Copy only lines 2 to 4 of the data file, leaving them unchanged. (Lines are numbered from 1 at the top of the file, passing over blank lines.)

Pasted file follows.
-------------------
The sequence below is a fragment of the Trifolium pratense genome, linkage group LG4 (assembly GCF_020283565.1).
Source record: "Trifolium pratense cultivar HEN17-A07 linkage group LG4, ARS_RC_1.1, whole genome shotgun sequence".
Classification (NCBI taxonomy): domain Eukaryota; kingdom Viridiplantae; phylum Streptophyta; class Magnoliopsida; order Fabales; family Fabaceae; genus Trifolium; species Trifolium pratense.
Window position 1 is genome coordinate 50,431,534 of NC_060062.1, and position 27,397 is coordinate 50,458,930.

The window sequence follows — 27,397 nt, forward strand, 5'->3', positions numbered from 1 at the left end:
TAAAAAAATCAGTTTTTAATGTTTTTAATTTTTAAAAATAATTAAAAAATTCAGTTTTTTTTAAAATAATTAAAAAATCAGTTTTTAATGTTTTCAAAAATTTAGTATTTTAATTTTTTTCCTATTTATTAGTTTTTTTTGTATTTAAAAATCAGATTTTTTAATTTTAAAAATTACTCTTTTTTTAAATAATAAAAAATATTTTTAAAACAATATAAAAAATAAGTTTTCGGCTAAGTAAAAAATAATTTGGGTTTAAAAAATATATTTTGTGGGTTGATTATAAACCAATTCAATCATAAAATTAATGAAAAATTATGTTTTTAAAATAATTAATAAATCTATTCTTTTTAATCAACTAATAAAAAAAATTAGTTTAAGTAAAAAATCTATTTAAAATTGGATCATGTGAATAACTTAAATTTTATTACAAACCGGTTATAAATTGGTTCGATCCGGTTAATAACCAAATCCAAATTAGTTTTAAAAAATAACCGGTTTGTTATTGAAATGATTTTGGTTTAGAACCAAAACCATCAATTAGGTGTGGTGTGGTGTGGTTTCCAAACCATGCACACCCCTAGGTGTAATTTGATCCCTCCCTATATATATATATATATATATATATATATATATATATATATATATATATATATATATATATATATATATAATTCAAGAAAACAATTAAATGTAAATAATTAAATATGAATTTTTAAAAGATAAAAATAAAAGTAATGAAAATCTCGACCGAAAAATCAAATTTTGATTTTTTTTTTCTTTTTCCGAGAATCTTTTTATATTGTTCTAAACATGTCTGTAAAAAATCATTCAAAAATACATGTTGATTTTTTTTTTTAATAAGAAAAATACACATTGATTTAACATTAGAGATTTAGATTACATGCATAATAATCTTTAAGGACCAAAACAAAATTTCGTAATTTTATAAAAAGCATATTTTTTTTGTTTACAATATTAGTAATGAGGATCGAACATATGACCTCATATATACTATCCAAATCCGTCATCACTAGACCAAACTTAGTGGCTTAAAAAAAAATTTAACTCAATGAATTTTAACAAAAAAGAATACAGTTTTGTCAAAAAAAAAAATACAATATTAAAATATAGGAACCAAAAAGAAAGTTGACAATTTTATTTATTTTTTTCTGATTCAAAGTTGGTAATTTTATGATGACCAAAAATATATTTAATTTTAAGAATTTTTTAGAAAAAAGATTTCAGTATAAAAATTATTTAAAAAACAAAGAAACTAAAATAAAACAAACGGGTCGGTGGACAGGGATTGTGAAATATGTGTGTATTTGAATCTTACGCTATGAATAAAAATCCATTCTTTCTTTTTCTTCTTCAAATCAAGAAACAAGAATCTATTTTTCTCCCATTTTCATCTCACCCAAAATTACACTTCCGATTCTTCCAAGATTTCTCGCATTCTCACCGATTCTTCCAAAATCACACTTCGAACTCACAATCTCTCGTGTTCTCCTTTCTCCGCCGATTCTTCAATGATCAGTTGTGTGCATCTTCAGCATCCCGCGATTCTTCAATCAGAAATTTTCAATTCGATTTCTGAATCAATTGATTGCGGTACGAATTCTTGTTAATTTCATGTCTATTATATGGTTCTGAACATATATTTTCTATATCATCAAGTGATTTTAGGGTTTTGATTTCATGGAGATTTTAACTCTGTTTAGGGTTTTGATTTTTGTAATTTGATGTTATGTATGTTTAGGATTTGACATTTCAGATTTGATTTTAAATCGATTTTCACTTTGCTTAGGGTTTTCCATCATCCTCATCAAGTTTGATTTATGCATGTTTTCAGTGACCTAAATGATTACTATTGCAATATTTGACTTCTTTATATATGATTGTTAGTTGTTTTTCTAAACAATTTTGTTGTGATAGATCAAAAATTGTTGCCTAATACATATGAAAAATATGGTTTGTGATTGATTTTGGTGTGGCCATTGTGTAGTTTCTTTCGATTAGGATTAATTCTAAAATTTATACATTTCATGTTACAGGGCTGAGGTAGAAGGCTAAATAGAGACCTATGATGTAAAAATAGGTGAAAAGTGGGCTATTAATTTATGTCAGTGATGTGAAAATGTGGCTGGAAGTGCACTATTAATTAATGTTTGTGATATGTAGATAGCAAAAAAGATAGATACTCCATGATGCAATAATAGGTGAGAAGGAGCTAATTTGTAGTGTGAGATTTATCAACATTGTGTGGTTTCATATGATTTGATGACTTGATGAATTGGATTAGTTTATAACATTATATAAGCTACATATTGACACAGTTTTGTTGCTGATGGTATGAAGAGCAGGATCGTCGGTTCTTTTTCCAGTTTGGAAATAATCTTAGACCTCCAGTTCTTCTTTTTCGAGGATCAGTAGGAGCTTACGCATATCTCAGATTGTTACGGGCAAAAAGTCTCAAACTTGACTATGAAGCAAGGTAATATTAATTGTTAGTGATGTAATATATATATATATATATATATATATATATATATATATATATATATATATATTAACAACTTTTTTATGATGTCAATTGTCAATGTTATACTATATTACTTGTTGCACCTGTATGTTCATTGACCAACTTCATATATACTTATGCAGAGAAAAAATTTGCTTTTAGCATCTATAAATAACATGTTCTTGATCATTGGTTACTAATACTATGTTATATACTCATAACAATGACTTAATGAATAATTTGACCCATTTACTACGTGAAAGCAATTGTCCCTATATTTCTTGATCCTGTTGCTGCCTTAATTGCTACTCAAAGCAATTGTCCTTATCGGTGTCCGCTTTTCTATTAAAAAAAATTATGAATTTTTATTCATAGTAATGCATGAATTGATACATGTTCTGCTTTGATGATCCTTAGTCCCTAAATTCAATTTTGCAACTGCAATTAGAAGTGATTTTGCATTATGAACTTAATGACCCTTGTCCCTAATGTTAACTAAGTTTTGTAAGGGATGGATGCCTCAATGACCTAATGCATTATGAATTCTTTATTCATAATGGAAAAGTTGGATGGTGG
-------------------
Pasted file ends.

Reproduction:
Source record: "Trifolium pratense cultivar HEN17-A07 linkage group LG4, ARS_RC_1.1, whole genome shotgun sequence".
Classification (NCBI taxonomy): domain Eukaryota; kingdom Viridiplantae; phylum Streptophyta; class Magnoliopsida; order Fabales; family Fabaceae; genus Trifolium; species Trifolium pratense.
Window position 1 is genome coordinate 50,431,534 of NC_060062.1, and position 27,397 is coordinate 50,458,930.